“MiBank has a willingness to specifically target women business clients, and our partnership with LedgerPal and ADB provides us with the opportunity to scale our impact with women entrepreneurs,” said Tony Westaway, CEO of MiBank.

The Ledger Pal app helped women business owners access loans by providing them with a clear record of transactions and financial data to prove their creditworthiness.

“The training has helped my business keep proper records. Since my training I’ve kept a good record of my sales and cash flow and spending. Now when they ask me to provide a cash flow record it’s easy for me to pick it out from the records I have,” Bernadette said.

The pilot was deemed successful because it improved MiBank’s ability to evaluate women business borrowers, which resulted in a lower non-performing loan (NPL) ratio at the end of the pilot, compared to MiBank’s overall NPL ratio. Globally, women owned SMEs have consistently exhibited lower NPL rates compared to banks’ overall SME portfolios.

Loans Help Women Grow Their Businesses

After participating in the Ledger Pal pilot, Bernadette decided she wanted to increase her inventory, and this led her to apply for her first loan with MiBank in January 2023. She took out two loans, which enabled her to increase her stock and inventory. Bernadette hired an employee for her shop after she received the loan because of the increase in her product quantity and sales. She now benefits from a more constant income stream.

“My customer base has increased. I usually go out to monthly markets to do my sales with a team, but now I’m based in one location. I have a little shop where I showcase my products,” Bernadette revealed.

Josephine Koa, another entrepreneur selling her goods in Port Moresby, also participated in the pilot and benefited from three loans to grow her business. Josephine sells local arts and crafts such as baskets, necklaces and armbands, traditional costumes, and fresh flower arrangements in the local market and online through social media. She recorded her expenses and all of her income in the app and found it very helpful for obtaining her first loan. As a result, Josephine was able to hire five people and increase her customer base and income.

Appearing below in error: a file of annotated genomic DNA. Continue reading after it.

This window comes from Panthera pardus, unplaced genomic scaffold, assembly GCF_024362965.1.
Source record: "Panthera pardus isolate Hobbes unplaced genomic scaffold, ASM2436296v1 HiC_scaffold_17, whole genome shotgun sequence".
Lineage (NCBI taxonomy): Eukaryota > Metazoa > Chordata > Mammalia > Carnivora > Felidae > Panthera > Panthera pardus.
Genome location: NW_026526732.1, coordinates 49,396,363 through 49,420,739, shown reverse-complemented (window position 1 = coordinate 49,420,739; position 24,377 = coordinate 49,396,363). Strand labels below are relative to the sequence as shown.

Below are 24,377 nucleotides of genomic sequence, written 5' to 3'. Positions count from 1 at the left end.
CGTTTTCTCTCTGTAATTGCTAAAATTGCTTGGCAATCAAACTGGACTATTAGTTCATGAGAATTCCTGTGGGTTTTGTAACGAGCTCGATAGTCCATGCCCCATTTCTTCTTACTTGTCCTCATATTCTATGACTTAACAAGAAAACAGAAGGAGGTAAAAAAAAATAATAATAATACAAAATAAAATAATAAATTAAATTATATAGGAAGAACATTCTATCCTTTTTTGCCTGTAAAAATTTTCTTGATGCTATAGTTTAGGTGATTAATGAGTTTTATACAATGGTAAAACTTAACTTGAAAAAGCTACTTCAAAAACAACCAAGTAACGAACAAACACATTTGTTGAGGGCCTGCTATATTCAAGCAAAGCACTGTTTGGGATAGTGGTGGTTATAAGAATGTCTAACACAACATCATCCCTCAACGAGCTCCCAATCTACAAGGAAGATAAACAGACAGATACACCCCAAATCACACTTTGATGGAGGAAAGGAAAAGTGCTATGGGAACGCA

Training Provides Business Skills and a Network for Women

Josephine participated in training which not only helped her learn about digital marketing, but also helped her empower other women. She holds weekly meetings where she teaches other women skills and tells them about opportunities for training and upskilling.

“In my community, I have been encouraging other women to get out there and get an income for themselves,” she says. Although she was hesitant at first, she learned skills to take on a leadership role: “I now have the courage to be a leader.”

While the journey of owning a business in Papua New Guinea has substantial challenges for women, it also helps them carve out a path for self-sufficiency and independence. Access to finance to grow their businesses provides women entrepreneurs with a steady source of income and the ability to pull other women up alongside them, working to build a more equitable future.